To illustrate, consider the opening lines, “Joy of heav’n, to earth come down!  Fix in us Thy humble dwelling, all Thy faithful mercies crown.”  Here is God, in His Incarnation, descending from the cosmic expanse to live within our hearts.  Charles is here concerned with “inward” light and feeling, much as he is in another hymn of his, “Christ Whose Glory Fills the Skies” in which he implores, “Daystar, in my heart appear. . . joyless is the day’s return till Thy mercy’s beams I see, till they inward light impart, Glad my eyes, and warm my heart.”  Wesley’s poetry induces us to look inward to the faith that God gives.  This seems rather straightforward to us moderns, but consider the difference between Wesley and Isaac Watts.  In his hymn, “When I Survey the Wondrous Cross,” Watts is fond of this idea of “survey”—as though one is surveying a landscape on which the surveyor is only a small portion.  Watts continues, “Were the whole realm of nature mine, that were a tribute far too small;  Love so amazing, so divine, demands my soul, my life, my all.”  To Watts, this “whole realm of nature” represents the magnitude of God.  Not only can we not give to God what is already His—nature—but we are forced to confront our diminutive status within the universe.  This awareness of the cosmic scope of Christianity is what demands “my life, my all.”  Watts starts inward and proceeds outward (and arguably returns inward again.)  But Wesley is always one to remind us that this omnipotent God will “breathe Thy loving Spirit into ev’ry troubled breast.”  (Stanza 2)  The third stanza has Wesley praying that God “return and never. . . Thy temples leave,” the term “temples” being a metaphor for one’s soul.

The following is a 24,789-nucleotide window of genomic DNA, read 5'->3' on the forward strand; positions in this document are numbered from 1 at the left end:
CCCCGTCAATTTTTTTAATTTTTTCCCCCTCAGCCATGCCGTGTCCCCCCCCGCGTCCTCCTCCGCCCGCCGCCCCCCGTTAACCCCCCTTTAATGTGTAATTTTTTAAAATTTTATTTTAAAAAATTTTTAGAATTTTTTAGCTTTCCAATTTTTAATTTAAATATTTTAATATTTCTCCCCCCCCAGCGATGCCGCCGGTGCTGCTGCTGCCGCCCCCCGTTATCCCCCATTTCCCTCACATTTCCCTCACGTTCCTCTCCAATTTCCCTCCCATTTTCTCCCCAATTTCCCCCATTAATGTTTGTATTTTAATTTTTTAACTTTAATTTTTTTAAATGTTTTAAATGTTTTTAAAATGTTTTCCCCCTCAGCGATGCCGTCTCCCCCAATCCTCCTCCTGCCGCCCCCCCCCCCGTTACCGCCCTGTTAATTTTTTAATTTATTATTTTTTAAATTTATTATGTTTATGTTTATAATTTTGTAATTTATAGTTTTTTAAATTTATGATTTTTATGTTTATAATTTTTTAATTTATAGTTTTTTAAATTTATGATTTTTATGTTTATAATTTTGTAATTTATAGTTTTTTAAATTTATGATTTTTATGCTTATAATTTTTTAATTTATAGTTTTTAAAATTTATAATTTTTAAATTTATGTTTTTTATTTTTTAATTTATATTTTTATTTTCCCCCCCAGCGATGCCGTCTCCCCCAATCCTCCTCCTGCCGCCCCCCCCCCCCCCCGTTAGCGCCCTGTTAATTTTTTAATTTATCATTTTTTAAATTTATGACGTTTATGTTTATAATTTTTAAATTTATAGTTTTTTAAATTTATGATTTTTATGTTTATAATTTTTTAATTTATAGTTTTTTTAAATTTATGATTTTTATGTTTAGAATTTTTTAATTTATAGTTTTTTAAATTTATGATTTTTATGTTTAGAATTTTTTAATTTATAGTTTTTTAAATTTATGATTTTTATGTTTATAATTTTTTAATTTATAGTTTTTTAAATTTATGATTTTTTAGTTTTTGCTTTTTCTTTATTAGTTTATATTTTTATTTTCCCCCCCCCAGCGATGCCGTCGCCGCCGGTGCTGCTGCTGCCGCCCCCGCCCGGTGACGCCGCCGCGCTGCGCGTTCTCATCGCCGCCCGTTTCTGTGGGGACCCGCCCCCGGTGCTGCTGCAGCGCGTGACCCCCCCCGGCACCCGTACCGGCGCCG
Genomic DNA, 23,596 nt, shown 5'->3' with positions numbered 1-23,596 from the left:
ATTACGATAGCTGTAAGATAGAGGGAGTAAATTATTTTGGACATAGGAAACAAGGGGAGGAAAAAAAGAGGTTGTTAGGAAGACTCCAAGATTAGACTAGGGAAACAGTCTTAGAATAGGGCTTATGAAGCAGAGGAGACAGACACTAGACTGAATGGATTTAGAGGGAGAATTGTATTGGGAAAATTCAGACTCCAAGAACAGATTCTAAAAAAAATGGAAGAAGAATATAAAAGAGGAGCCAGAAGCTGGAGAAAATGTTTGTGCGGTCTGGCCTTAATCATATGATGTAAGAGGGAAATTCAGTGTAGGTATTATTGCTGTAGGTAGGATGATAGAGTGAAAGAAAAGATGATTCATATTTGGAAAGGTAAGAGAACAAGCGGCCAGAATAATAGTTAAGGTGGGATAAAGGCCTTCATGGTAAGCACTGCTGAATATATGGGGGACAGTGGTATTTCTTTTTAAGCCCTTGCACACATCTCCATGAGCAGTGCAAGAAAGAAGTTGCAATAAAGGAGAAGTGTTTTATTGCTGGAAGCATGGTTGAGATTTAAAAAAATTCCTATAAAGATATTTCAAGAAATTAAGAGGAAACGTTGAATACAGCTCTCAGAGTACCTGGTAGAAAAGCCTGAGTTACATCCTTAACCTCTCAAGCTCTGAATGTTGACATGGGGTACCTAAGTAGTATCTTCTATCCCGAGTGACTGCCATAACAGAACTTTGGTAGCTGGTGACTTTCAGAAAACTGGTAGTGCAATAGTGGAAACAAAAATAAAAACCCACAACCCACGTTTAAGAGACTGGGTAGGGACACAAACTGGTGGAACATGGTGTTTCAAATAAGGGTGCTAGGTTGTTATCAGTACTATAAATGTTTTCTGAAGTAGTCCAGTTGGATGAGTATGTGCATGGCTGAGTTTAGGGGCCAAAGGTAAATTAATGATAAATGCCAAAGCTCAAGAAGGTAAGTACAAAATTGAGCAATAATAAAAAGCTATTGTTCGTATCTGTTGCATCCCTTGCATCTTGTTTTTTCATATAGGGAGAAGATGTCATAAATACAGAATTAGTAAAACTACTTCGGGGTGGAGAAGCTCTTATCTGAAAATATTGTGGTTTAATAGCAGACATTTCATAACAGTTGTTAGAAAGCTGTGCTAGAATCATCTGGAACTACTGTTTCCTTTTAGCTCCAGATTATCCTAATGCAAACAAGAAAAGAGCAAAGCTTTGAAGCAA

As any great Methodist would, Charles Wesley concludes the hymn with a prayer for sanctification, “Finish then they new creation, pure and spotless let us be.”  We Lutherans often stop at the realization of justification, but Wesley reminds us that the Holy Spirit works in us so that we might be “new creation(s).”  His last lines, “lost in wonder, love, and praise” embody a type of surrender to God which is only possible through God’s initial action, as the glories and splendours of heaven are opened to us and in which our intellects are too limited to comprehend or to respond.  Like Luther, Wesley was not a rationalist—human reason is flawed and subservient to faith, and it is this grand, mysterious, all-encompassing, saving faith which Wesley tries to put forth in all of his hymns, embodying the divine love that not only justified but sanctified humanity.